Mexico 95 is the scenario everyone hoped for and expected at the start of the crisis: after a short sharp shock, there would be a reversal of market sentiment; capital would come flodding back in, and it would be time for some 8 percent growth.
Mexico 82 is a drearier scenario. Investors, having been burned and remaining skeptical about deeper structural problems, stop fleeing but take a long time to return in force. The countries find themselves engaged in a series of reschedulings, perhaps incur scattered arrears, and go through a sustained period of sub-par growth.
Finally, there is the disaster scenario: as the economic consequences of the crisis strike home, political unrest runs out of control, leading to a vicious circle of capital flight and domestic violence. Businesses end up torched, and businessmen become boat people.
The truth is that all of these are still viable scenarios. It is still, just, possible that after a few months of financial stability (in Korea in particular) mutual fund managers will start to worry more about missing the boat on Asia's recovery than about getting caught in its collapse, and that a steep, Latin-America-1997-style recovery will commence. On the other hand, it is all too possible that Indonesia, in particular, will tear itself apart.
But since one must make a choice, I would put my money on the middle scenario - or to be more precise, on a sort of higher-end version of that scenario. That is, I predict (OK, guess) that there will be an extended workout, in which countries will be obliged to keep negotiating with their creditors for delays in repayment, but that the situation will gradually improve. I don't think Asia is headed for a Latin-America-in-the-80s (or Japan in the 90s!) "lost decade" of zero growth; more like a lost two or three years.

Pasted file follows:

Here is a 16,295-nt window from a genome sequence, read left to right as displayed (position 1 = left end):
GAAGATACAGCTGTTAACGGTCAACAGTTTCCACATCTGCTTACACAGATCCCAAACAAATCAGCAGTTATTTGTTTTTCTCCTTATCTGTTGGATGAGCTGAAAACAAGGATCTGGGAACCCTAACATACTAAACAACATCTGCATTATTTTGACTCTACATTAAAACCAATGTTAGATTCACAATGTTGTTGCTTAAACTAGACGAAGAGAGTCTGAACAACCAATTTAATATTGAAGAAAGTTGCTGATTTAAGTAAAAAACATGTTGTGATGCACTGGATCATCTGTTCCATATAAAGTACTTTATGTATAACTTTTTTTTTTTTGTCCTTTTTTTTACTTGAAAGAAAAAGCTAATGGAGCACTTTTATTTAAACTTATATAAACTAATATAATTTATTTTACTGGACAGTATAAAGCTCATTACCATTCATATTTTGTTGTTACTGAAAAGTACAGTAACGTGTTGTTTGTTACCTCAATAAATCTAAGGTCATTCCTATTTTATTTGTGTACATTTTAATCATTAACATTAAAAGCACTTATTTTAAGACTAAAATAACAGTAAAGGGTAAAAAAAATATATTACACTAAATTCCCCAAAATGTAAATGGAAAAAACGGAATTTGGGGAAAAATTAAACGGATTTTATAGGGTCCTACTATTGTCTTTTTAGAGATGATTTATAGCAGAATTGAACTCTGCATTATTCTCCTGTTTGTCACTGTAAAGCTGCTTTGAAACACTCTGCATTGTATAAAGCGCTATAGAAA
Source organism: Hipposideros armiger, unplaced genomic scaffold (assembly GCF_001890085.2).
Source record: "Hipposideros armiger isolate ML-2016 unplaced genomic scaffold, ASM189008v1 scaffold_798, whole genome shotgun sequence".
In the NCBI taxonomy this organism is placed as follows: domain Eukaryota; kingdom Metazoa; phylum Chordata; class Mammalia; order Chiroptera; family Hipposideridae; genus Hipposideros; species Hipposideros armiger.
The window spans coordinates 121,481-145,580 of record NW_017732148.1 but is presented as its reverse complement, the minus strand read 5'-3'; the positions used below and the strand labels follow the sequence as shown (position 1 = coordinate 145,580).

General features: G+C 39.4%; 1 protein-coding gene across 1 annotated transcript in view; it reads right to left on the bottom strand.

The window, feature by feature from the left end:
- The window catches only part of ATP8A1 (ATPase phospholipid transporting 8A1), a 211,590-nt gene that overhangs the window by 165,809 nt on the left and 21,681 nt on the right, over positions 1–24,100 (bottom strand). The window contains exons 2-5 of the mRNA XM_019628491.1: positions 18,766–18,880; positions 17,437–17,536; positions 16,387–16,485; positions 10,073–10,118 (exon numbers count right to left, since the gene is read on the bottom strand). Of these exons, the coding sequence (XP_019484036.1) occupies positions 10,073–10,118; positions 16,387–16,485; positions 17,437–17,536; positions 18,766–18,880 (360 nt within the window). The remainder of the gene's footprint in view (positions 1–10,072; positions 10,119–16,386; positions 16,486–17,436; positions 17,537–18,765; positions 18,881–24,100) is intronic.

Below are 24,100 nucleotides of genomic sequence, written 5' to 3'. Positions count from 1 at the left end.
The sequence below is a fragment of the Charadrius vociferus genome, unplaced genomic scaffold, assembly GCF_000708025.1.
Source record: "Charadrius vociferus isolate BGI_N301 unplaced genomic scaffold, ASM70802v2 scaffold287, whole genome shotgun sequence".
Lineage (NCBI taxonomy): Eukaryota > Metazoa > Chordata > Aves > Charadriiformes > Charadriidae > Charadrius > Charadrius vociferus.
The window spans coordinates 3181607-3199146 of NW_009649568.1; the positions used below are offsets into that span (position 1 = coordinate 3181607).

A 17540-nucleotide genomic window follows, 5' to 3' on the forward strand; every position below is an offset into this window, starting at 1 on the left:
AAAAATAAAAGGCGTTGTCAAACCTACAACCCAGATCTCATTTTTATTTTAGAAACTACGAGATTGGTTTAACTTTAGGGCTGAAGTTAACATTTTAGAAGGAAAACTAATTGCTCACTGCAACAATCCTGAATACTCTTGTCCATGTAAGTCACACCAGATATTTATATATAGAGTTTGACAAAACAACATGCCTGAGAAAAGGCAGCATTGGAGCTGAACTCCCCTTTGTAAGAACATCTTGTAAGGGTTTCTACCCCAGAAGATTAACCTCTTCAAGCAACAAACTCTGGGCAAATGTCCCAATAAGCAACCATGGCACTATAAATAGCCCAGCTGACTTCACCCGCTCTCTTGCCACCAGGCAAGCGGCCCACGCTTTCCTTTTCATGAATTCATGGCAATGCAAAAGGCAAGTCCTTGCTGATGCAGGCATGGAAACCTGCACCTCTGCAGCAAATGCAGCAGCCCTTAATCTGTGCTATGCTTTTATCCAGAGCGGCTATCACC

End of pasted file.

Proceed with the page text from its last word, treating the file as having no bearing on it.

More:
Where does that prediction come from? The big reason that I don't believe in the dramatic recovery scenario - the V-shaped crisis - is the same reason that I don't believe that the crisis was a pure panic. Asian economies did indeed have big structural problems, especially in their financial sectors. Money will not come in freely, and economic growth will not revive fully, until those problems have been cleared up, and are seen to have been cleared up.
On the other hand, even though I am generally known as the guy who didn't believe in the Asian miracle, I never said that Asian economies were paper tigers. The huge growth in productive capacity over the past generation may not have been miraculous, but that doesn't mean it was a fake: these economies are not Potemkin villages, facades with nothing behind them. So the potential for fairly high growth is still there. Remember that earlier in this talk I pointed out that there is no relationship between good long-run economic performance and vulnerability to crises - that the United States before World War II was both the most productive and the most panic-prone of advanced nations. Well, that cuts both ways: Asia's economic momentum didn't save it from crisis, but its crisis does not mean that it has lost its economic potential.
Why don't I believe in the total-collapse scenario? Basically because you don't make dire predictions like that unless you really know something; and what do I know about the state of mind of the average Indonesian?
And now the big question: what does all this say about investment decisions? To me the answer seems obvious: buy.
The reason is not that, as Jeff Sachs unfortunately titled a recent essay in Foreign Affairs, "Asia's future is bright". The truth is that its future is quite murky. But what Asia really is, is CHEAP. Throughout the region, assets are valued (in dollars) at anywhere from 25 percent down to 10 percent of what they were worth before the crisis. Now even if you think there was a serious bubble in 1996; even if you think that the future growth of these economies will be half what it was in the first half of this decade; in fact, even if you think there is, say, one chance in 20 that by this time next year 5 million ethnic Chinese Indonesians will be trying to sail to Australia - investing at those prices is a good bet.
How confident am I about this? Hey - I'm 10 percent sure.